Eastern Europe’s larger economies have been popular investment locations for multinationals for a quarter century. Blessed with skilled labour pools with comparatively low employment costs compared to their neighbours to the West, various operation types have grown and flourished. One particular area where the region has truly grown is in shared services.
Based on popular demand, Willis Towers Watson recently conducted a survey amongst shared services organisations in Bulgaria, Hungary, Poland and Romania in order to help companies better understand how employers are addressing their more acute HR issues, specifically meeting their diverse language needs and retaining talent.
Europe’s Back Office
While Eastern Europe’s most popular shared services locations increasingly compete on a global scale (especially with similar locations in Asia Pacific), the focus for many operations continues to be servicing the day-to-day needs of business and clients across Europe. Based on the languages typically sought by employers, centres supporting countries outside of Europe remain a minority. It could be argued that this creates more as opposed to less pressure when it comes to meeting language needs. By supporting country operations and their clients, the complex array of languages across the region means that simply working in English isn’t always sufficient. Staffing commonly needs to account for the need to be able to service their client in a dozen languages or more.
Supply & Demand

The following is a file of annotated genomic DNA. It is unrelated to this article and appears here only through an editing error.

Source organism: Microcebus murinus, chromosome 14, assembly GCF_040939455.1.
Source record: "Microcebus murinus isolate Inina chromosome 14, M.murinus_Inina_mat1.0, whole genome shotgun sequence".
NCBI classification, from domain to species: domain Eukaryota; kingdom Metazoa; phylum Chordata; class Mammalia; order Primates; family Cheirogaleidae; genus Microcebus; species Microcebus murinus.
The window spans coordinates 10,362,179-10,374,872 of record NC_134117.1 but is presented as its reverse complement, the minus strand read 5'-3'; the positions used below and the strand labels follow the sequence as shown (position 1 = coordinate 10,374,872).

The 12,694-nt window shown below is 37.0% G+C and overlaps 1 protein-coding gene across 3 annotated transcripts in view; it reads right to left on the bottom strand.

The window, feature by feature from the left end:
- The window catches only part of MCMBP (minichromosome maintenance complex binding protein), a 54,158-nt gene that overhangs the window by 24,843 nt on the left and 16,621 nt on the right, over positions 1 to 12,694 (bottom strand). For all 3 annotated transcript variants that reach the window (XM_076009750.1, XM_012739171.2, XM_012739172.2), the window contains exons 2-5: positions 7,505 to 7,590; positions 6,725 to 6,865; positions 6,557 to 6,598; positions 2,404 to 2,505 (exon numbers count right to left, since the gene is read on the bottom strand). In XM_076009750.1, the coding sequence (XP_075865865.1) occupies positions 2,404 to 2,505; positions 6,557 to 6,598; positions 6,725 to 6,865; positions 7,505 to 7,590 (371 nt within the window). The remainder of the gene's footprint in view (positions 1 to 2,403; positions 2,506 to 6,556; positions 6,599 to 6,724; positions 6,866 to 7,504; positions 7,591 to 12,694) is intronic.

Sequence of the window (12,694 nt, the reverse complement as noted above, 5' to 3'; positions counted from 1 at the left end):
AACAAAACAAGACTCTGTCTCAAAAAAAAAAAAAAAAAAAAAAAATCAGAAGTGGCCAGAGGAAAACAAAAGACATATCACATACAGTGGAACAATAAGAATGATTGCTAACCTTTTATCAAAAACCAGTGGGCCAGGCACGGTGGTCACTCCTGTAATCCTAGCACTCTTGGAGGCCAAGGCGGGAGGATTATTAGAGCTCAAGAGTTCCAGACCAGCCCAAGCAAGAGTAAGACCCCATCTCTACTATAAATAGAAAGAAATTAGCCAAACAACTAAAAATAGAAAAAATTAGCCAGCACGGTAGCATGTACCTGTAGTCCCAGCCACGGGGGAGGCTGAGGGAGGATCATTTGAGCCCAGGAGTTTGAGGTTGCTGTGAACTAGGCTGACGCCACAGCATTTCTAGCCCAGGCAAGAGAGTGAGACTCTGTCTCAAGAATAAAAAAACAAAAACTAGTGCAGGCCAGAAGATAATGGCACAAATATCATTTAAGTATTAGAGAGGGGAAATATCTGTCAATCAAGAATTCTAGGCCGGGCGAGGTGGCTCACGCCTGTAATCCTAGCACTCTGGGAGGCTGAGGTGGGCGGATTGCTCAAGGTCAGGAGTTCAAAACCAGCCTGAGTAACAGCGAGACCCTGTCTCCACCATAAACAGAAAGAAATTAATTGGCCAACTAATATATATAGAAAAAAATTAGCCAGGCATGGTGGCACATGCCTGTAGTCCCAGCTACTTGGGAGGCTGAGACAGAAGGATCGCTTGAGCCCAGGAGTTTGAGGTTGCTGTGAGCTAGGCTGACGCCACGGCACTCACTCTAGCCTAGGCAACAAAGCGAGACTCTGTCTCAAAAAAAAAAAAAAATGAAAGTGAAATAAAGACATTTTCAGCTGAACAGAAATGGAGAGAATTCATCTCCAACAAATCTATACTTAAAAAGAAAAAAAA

While language abilities are always in demand, this doesn’t mean that all languages are equal when it comes to the value they represent in the market place. When asked for which languages they typically paid a premium in order to attract the right candidates for junior professional roles, languages which are less-spoken internationally – such as Swedish – were far more likely to command a premium than those which are easier to find. In contrast, less than a fifth of companies said they paid premiums for English-language skills.
An Integrated Approach to Retaining Talent
The best retention strategies are always cost effective and address multiple organisational needs beyond simply keeping people from leaving. In the case of shared service centres, this has led to the most commonly-noted retention tools being programs which not only address what have traditionally been acute turnover trends among experienced staff but also the common need to have to invest heavily in staff training when they’re on-boarded.
How much of a success these shared services policies are at keeping staff will remain something to measure, especially whilst on boarding through education and career planning makes for better and more skilled staff, it can also open them up to competitors as freshly trained, skilled, employees. Those with premium languages and these skills will continue to command the market. However will comparatively low employment costs be maintained as competition picks up?
What will remain though is the need for organisations to serve clients in their native languages, shared services will not depart anytime soon continuing to grow the market and maturing the HR decisions made within them. This mature approach continues to need to be integrated with business goals and bottom line.